08:09 – I see the interest rate on subsidized federal student loans doubled yesterday, from 3.4% to 6.8%, bringing them in line with the rates charged on non-subsidized loans since 2007. Yet another failed federal program. As usual, it started with the best of intentions–making sure that qualified students could afford to attend college–and, also as usual, it quickly degenerated into a hopeless, expensive mess. The worst effect of this student-loan mess is never mentioned: it’s hugely increased the cost of a college education for everyone, including those of us who pay for it themselves.
One of the fundamental laws of economics is that when you subsidize something you get more of it. And, boy, have we gotten more college graduates out of this deal. The problem is, most of them aren’t qualified to do anything more than counter work at McDonalds or Starbucks, jobs that obviously don’t require a college education in the first place. These kids could have saved themselves a lot of time, money, and heartache by skipping college and going straight to work in the dead-end jobs that are all they’re qualified for anyway. And they wouldn’t have had tens or hundreds of thousands of dollars in debt to pay off.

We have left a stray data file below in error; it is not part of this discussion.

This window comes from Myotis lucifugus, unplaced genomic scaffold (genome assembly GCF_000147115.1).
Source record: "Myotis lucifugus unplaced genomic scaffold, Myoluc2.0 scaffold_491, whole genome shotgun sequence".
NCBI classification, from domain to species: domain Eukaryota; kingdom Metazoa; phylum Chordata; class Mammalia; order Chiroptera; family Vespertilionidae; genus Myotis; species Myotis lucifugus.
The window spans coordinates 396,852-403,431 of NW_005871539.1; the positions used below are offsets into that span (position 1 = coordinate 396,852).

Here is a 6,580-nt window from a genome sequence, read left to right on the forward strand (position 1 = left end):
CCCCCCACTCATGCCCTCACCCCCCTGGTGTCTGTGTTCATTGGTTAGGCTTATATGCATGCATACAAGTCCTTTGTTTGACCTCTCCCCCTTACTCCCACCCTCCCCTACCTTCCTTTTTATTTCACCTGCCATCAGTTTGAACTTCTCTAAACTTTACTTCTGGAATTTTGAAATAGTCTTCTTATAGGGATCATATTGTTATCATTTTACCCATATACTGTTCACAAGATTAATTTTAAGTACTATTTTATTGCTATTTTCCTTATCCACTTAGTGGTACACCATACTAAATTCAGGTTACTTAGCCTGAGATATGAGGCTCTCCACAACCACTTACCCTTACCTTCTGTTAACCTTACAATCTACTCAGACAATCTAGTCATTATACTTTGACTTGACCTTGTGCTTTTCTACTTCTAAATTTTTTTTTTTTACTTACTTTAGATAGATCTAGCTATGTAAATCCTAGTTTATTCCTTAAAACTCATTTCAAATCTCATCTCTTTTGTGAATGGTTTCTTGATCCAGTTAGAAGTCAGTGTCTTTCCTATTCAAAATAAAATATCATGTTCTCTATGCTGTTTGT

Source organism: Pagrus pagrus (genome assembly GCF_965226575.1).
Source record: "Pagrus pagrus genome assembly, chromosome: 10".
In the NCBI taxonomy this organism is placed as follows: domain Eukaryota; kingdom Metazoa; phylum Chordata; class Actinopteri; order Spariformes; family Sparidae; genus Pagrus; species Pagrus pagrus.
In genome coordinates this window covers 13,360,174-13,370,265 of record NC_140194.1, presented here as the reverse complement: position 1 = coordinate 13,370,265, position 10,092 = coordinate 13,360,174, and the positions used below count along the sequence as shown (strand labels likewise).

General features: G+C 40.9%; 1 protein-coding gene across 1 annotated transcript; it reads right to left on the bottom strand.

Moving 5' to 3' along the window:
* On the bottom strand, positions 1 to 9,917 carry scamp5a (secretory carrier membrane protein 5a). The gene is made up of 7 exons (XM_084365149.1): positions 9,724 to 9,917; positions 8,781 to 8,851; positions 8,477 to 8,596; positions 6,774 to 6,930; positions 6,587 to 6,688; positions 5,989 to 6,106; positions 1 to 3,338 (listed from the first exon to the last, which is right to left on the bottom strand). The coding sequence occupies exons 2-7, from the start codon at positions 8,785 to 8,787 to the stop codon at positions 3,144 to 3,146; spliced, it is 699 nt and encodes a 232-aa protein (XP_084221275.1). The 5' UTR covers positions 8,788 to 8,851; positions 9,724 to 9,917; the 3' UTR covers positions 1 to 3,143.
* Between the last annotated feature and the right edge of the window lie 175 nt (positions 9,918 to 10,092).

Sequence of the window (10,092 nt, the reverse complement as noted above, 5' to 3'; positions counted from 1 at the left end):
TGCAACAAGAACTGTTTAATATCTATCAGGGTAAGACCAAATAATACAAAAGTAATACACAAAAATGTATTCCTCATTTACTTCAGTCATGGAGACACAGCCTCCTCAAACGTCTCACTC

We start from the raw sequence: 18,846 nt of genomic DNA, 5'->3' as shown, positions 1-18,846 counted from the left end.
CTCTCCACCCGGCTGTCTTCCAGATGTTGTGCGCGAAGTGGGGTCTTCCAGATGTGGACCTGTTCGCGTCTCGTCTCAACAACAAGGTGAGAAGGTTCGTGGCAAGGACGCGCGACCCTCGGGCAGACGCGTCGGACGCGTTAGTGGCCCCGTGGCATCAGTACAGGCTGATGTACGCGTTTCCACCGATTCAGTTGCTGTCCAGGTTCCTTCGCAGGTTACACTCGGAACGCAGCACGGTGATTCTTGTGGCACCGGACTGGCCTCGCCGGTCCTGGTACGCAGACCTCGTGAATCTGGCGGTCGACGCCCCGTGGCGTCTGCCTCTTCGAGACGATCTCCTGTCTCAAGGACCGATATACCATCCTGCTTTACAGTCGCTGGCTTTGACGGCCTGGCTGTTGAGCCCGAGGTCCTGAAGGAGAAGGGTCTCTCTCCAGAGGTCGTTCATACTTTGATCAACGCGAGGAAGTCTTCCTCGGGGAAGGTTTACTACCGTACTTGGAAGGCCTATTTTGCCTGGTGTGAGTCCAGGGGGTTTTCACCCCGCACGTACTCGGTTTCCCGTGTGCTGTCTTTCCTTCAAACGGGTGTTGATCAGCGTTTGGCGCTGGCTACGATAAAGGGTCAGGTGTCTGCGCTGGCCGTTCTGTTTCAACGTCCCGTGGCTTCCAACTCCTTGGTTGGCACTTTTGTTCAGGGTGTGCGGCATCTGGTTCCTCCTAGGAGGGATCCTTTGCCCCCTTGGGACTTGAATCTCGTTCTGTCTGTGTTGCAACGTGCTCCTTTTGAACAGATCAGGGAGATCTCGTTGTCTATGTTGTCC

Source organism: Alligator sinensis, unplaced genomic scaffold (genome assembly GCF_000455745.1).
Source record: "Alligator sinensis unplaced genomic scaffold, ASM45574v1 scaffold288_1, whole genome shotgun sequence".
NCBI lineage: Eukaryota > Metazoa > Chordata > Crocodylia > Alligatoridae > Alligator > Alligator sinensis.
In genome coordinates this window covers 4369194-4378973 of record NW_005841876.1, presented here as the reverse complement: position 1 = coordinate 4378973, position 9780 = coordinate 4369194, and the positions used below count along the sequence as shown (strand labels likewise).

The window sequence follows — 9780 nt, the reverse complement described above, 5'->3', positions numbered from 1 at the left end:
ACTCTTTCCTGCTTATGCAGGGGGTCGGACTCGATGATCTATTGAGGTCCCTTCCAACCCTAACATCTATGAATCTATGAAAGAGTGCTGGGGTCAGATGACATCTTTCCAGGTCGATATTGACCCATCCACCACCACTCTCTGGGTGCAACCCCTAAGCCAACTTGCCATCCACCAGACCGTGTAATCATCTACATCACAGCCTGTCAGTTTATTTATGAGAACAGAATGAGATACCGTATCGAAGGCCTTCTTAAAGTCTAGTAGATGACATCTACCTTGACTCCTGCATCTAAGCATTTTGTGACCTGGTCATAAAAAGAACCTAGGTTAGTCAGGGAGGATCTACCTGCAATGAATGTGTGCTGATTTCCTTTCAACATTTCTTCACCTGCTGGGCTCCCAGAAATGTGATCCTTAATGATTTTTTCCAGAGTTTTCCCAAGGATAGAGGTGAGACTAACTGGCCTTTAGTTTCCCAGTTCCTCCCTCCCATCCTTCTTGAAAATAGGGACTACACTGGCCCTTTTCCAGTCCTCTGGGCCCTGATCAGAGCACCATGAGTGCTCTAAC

The solution to this problem is easy, and should have been obvious all along. No taxpayer tuition subsidies and no federally-guaranteed student loans for students who choose to major in non-rigorous subjects. If you want to major in science or accounting or medicine or engineering or nursing or agriculture, fine. The taxpayers have an interest in maintaining an adequate supply of people qualified in these fields. If you want to major in English literature or sociology or European history or women’s studies, fine. Pay your own way. Don’t expect the taxpayers to pay for your four-year vacation, either directly via taxes that support state universities or indirectly by taxes that support federally-guaranteed student loans.